Your blood contains platelets and white blood cells. White blood cells fight off infection and illness. Platelets are responsible for helping blood clot in the event of an injury, and for repairing damaged cells. When platelet count is low or white blood cells look abnormal, it may signal a more serious health issue.
Low Platelet Count
Thrombocytopenia, or low platelet count in the blood, is usually a secondary condition caused by a larger one, such as HIV or leukaemia. It also can be a side effect from medications such as heparin and quinine. Other causes of a low platelet count include pregnancy, hemolytic uremic syndrome, blood poisoning and idiopathic thrombocytopenic purpura (when your immune system mistakenly attacks platelets). All of these conditions are dangerous and make thrombocytopenia important to watch for.
Your doctor may prescribe corticosteroid medications or immune system suppressants such as Cytoxan or Imuran to treat a low platelet count. If the count is dangerously low, you may need to have intravenous immunoglobulin. In some cases, surgery to remove the spleen may be helpful in reversing low platelet counts. For those undergoing chemotherapy or with leukaemia, platelet concentrates are administered, as well as blood transfusions for those who have lost blood because of a low platelet count.
Abnormal White Blood Cells
Abnormal white blood cells are called leukaemia cells. Normally, when blood cells of all kinds are not needed or get old, they die. Leukaemia cells do not. Instead, they crowd around other blood cells and platelets, preventing them from performing their duties. Leukaemia is a form of cancer.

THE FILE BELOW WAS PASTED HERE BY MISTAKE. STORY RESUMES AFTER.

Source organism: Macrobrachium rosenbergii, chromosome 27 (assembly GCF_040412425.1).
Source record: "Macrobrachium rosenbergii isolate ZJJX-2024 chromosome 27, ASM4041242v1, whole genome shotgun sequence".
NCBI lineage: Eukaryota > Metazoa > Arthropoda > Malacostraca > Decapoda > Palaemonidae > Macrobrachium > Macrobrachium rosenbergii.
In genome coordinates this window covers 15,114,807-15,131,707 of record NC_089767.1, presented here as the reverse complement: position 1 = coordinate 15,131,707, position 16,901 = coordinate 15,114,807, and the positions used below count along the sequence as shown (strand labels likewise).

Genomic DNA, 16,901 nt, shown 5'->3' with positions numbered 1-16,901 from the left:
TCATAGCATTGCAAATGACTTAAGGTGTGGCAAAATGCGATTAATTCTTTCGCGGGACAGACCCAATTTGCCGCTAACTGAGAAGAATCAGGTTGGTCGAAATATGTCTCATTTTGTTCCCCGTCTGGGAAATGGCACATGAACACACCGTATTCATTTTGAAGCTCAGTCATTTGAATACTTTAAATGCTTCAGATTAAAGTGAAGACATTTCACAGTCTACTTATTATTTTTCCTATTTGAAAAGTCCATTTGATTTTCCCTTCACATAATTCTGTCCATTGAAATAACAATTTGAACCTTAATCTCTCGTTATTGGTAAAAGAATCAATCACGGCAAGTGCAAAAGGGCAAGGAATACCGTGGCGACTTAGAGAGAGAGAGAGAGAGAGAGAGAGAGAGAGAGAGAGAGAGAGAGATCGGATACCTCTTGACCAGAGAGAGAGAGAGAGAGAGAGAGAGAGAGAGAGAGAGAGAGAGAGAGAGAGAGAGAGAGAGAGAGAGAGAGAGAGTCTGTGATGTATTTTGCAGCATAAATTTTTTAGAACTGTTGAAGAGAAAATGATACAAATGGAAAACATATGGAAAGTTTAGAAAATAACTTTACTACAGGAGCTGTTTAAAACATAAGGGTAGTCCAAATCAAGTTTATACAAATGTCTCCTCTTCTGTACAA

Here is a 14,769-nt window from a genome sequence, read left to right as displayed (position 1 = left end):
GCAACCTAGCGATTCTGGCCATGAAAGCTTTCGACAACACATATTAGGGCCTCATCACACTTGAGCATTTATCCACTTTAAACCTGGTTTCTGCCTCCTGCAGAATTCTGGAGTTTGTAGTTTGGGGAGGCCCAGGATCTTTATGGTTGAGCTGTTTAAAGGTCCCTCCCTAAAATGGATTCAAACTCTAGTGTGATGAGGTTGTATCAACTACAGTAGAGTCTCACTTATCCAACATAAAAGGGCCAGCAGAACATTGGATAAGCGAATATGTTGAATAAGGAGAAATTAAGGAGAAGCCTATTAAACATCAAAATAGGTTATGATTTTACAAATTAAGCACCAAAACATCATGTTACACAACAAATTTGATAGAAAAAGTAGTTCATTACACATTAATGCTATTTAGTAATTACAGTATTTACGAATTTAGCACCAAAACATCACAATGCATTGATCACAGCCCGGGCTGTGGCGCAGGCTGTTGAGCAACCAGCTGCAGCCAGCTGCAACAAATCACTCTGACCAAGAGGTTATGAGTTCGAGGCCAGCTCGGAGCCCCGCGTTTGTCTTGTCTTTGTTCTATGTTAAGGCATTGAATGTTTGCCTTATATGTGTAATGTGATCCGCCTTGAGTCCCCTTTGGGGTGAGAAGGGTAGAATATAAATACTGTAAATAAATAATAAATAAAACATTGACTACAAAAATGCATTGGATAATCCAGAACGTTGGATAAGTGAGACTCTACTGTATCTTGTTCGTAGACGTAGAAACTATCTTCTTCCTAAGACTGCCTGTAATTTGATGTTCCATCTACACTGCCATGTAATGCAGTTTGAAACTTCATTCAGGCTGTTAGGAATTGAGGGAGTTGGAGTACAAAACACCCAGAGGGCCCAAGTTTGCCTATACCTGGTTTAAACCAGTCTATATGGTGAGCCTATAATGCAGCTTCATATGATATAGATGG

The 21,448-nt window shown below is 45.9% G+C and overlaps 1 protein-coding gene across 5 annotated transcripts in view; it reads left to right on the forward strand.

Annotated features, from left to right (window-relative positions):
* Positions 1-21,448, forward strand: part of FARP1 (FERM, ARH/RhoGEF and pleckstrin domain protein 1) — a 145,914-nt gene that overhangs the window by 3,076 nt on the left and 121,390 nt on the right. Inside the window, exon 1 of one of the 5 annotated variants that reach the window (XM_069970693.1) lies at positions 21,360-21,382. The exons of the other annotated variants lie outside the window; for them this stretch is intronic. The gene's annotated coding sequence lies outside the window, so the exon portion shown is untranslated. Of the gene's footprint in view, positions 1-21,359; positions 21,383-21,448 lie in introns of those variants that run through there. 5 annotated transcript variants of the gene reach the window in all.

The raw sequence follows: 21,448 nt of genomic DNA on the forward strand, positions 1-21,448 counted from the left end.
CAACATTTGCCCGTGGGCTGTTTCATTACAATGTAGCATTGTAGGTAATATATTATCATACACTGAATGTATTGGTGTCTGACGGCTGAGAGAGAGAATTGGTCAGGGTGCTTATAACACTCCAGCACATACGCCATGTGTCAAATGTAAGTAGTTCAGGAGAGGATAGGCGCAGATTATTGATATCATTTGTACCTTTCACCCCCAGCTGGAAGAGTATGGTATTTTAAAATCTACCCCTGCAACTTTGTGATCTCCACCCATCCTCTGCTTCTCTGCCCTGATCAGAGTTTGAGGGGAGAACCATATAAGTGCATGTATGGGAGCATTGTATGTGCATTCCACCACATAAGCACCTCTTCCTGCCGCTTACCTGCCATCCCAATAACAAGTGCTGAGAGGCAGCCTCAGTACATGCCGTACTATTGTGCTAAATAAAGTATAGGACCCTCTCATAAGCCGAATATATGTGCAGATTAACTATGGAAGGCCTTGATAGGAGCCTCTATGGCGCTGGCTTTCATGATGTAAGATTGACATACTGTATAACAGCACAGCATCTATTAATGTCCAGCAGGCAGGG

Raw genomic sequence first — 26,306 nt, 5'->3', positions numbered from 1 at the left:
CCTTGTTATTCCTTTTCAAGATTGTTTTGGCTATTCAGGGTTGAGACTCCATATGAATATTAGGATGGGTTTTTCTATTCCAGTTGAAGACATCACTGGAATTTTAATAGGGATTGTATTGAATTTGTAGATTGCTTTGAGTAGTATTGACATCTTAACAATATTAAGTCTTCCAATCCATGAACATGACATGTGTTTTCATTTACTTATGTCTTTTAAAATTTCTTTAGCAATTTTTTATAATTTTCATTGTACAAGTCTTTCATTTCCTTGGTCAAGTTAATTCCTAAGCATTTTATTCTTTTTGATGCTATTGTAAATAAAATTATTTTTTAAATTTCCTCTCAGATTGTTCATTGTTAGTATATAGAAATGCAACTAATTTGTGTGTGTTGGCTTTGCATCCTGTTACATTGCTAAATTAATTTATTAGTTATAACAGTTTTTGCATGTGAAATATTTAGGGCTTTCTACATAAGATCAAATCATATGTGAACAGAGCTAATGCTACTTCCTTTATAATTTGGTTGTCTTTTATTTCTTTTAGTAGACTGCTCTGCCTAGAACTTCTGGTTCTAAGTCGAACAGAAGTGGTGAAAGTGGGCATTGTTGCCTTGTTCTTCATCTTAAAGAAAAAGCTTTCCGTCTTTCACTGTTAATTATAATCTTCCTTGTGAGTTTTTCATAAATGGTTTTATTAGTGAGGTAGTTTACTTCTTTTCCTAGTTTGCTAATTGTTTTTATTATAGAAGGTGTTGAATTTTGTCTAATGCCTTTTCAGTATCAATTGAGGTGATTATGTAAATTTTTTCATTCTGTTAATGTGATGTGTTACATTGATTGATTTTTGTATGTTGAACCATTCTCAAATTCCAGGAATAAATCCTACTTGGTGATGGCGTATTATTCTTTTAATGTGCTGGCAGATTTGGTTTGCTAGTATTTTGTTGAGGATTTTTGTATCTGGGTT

Treatment options will vary, depending on where leukaemia cells are found, your age, and the type of leukaemia. These include spleen removal surgery (if enlarged), chemotherapy, radiation therapy, stem cell transplant, biological therapy and watchful waiting. Often, two or more of these treatments are used at the same time. Watchful waiting and biological therapy may be used in the beginning stages of leukaemia, whereas chemotherapy, stem cell transplant and spleen removal occur when leukaemia is further progressed.
Symptoms of leukaemia include swollen lymph nodes, frequent infections, fevers, feeling tired or weak, unexplained weight loss or easy bruising or bleeding. Symptoms of low platelet count include easy bruising, excessive bleeding, spontaneous bleeding from the gums or nose, blood in the stool or urine, or unusually heavy menstrual flows. If you are experiencing any of these symptoms, consult a medical professional. When dealing with diseases such as HIV and leukaemia, early detection is often vital.